Reaction: I may have just plain grown out of Cornelia Meigs's writing style, but everything in this book just felt so obvious to me. Sympathize with this character! Don't sympathize with that character! Here's foreshadowing for the ENTIRE PLOT! Everything will be fixed in the end when this one Bad Person gets his just desserts! :P Not to mention all the weird segments of racism and classism scattered throughout. :-(

I'm... I know I've never liked her "boys' books" as well as her "girls' books", but I'm really starting to wonder if any of her books are as good as I thought. I'm still going to have The Covered Bridge on the Mock Newberys list, even though it'll be an interlibrary loan, because I seem to recall that being a really good book, but -- I'm revising my expectations downward. :P Which is sad.

Conclusion: No stars. I feel like I've been giving out zero stars a lot, but actually this just brings "zero" up to par with "one", "four", and "five", at five books each. And there was really nothing in the part of this book I read that I would give a star for.
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[personal profile] justice_turtle
Summary: cut for spoilers )

Reaction: On the one hand, I was really epically impressed by the amount of detail research the author obviously did, and by the light hand with which she distributed the details to draw a clean, memorable picture. I was also massively impressed by the illustrator, Harrie Wood (definitely not the Australian civil servant), who did a full-page illustration in period style for the beginning of each chapter.

On the other hand, after a rather hopeful first chapter or two with spoilers ), the writing kind of devolved into "sympathize with THIS side!", and every single time it was the whiter side. (Except I don't know about spoilery conflict ). Was there a whiter side in that one?) Every time. I quit on the chapter about spoilery name ) the Muslim pirate, because the writing was all about how he was EVILLY EVIL and really he was a pretty cool guy. He just did his pirating at Europeans instead of at brown people, like proper European pirates do. *end ALL THE SNARK*

I learned a massive amount from all the Wiki-searching I did to check things this book was saying, though. It was packed chock-full of references to historical events and characters I'd never heard of before. I wouldn't have wanted to read it pre-Google - there wasn't quite enough background provided to help check anything - but I enjoyed it as it stood.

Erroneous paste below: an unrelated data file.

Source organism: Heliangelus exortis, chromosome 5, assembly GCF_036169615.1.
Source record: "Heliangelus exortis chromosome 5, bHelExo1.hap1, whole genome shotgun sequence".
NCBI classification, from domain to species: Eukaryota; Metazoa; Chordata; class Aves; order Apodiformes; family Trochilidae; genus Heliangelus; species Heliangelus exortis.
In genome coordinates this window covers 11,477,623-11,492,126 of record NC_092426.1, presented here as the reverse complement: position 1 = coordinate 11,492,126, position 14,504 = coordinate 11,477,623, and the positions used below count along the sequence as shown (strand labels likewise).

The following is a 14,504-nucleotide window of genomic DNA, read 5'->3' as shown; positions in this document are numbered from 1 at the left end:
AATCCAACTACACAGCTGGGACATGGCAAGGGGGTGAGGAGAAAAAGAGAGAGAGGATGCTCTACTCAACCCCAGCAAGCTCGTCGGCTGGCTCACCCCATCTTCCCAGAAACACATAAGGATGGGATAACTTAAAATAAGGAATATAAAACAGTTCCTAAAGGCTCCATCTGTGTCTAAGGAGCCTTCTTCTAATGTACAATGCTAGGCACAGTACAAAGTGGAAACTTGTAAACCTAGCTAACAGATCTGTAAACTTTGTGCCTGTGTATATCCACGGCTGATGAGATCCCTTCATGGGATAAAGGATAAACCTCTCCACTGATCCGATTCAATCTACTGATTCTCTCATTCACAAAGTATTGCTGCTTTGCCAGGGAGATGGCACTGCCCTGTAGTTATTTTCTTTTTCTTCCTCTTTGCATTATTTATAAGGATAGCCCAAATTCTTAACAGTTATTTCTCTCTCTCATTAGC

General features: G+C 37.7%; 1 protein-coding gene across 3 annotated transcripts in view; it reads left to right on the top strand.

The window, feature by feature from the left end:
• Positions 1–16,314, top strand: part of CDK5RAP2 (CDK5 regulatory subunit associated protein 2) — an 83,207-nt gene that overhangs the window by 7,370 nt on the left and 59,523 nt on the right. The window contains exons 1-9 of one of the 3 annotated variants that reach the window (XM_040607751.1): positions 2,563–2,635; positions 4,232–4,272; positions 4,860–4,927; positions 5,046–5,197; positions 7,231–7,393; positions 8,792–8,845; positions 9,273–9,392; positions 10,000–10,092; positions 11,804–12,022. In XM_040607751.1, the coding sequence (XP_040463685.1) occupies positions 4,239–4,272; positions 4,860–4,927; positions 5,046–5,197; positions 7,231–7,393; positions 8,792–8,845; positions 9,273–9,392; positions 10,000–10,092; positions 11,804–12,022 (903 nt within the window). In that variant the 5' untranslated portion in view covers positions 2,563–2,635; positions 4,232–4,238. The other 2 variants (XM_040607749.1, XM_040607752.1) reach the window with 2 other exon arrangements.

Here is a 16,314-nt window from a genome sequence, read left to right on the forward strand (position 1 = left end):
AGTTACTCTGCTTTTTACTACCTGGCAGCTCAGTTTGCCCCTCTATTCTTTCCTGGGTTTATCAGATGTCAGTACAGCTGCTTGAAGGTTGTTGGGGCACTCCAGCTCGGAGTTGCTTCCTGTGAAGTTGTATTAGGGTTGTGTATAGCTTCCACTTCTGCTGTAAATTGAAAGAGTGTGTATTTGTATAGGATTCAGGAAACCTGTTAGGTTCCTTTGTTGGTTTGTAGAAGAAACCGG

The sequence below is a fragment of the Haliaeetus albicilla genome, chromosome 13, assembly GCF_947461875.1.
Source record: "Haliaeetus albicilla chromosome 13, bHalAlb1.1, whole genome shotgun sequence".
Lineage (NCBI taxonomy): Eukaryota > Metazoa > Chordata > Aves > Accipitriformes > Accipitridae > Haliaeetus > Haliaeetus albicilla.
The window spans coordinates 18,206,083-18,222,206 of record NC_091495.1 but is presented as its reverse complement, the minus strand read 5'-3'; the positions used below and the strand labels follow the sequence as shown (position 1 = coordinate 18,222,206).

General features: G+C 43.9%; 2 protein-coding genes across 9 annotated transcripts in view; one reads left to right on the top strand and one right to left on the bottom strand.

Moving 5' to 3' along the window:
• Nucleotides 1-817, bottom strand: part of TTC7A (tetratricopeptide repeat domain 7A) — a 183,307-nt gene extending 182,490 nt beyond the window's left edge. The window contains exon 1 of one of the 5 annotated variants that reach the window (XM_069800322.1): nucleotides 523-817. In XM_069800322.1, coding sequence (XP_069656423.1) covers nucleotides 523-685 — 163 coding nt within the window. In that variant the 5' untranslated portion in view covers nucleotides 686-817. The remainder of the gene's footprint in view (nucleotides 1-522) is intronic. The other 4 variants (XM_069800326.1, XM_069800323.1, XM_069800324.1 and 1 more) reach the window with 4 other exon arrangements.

Conclusion: Three stars, out of five possible. It wasn't bad, it just could have been so much better, and all it would have taken is some more balanced writing. It came so close.
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[personal profile] justice_turtle
Before I forget - Read All the Newberys won't be posting this Monday. I've had some health issues that kept me from working on it; I'm fine now, but I'm spending the weekend working on financial issues that caught up with me while I was sick. I'll be back next week.
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[personal profile] justice_turtle
...312 pages, due on Friday. Or Thursday. The library website and the interlibrary loan notice on the front of the book disagree. :P *sigh* I might need to check this one out again.

onward! -- classism, racism, the myth of the One True Passion In Life for each worker, and me getting overexcited about many things )

Sorry, Cornelia Meigs. I think I may have outgrown you. :P
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[personal profile] justice_turtle
more liveblogging )

...You know what? I'm bored. I'm bored of this book. I don't want to do the last two chapters. (There are only two, about Barbarossa and Garibaldi respectively - and I really, really don't want to hear any more about the Piratey Muslim Wickedness of Hayreddin Barbarossa.) I'm done.

At least I know who Hayreddin Barbarossa is now. ;-) It was really a fairly educational book, if by "book" I mean "source of search strings I never thought to look up before". ;-)
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[personal profile] justice_turtle
Okay, let's see if I can get any further here. This book has to go back on the 18th, finished or no.

we were on top of a mountain )

...aaand it was Monday somewhere back there. What did I get, like two pages further? O_O

I now have another interlibrary loan as well, due the day after this one, so I'm going to have to put in a lot more work on Newberys this week if I want to finish either one. :P
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[personal profile] justice_turtle
I have another interlibrary loan in -- the last but one of the 1920s Newberys. :D This is called The Boy Who Was, and I know nothing about it except that I'm fairly sure it's not a predecessor to the Harry Potter series. *g*

(This concludes your Harry Potter jokes for this liveblog, as I've never actually read those books.)

to the liveblog! )

* Oof, I'm on page 10. I'm not exactly bored, but this is a lot of long work, googling all these things and putting together ideas. RESEARCH.

And it is Monday (ish - it was Monday twenty minutes ago? ;P), so I post.
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[personal profile] justice_turtle
Summary: A collection of eighteen short stories and poems, previously published separately in a children's magazine, here gathered as a book and illustrated with 200 silhouettes by the author.